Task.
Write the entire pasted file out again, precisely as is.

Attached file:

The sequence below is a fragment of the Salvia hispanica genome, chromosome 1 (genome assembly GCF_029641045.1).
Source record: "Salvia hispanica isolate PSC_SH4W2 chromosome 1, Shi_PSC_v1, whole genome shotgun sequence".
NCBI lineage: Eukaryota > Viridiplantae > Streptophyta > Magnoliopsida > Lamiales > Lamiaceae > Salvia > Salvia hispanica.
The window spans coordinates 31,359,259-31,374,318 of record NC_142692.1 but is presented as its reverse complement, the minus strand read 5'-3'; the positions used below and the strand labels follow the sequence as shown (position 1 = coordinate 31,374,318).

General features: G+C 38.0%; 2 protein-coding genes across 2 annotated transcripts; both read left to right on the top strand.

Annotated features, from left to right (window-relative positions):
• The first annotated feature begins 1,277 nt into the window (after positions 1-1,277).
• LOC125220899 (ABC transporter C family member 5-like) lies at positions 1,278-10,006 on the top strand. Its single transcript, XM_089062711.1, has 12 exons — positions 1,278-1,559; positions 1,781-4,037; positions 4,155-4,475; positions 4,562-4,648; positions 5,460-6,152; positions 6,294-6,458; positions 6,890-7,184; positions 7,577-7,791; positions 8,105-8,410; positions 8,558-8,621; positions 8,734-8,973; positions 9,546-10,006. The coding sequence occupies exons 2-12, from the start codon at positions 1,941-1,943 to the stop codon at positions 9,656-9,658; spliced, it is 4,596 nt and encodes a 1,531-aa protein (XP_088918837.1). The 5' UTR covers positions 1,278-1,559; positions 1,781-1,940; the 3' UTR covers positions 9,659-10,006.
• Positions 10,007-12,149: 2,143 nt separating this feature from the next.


The sequence below is a fragment of the Salvia hispanica genome, chromosome 1 (genome assembly GCF_029641045.1).
Source record: "Salvia hispanica isolate PSC_SH4W2 chromosome 1, Shi_PSC_v1, whole genome shotgun sequence".
NCBI lineage: Eukaryota > Viridiplantae > Streptophyta > Magnoliopsida > Lamiales > Lamiaceae > Salvia > Salvia hispanica.
The window spans coordinates 31,359,259-31,374,318 of record NC_142692.1 but is presented as its reverse complement, the minus strand read 5'-3'; the positions used below and the strand labels follow the sequence as shown (position 1 = coordinate 31,374,318).

General features: G+C 38.0%; 2 protein-coding genes across 2 annotated transcripts; both read left to right on the top strand.

Annotated features, from left to right (window-relative positions):
• The first annotated feature begins 1,277 nt into the window (after positions 1-1,277).
• LOC125220899 (ABC transporter C family member 5-like) lies at positions 1,278-10,006 on the top strand. Its single transcript, XM_089062711.1, has 12 exons — positions 1,278-1,559; positions 1,781-4,037; positions 4,155-4,475; positions 4,562-4,648; positions 5,460-6,152; positions 6,294-6,458; positions 6,890-7,184; positions 7,577-7,791; positions 8,105-8,410; positions 8,558-8,621; positions 8,734-8,973; positions 9,546-10,006. The coding sequence occupies exons 2-12, from the start codon at positions 1,941-1,943 to the stop codon at positions 9,656-9,658; spliced, it is 4,596 nt and encodes a 1,531-aa protein (XP_088918837.1). The 5' UTR covers positions 1,278-1,559; positions 1,781-1,940; the 3' UTR covers positions 9,659-10,006.
• Positions 10,007-12,149: 2,143 nt separating this feature from the next.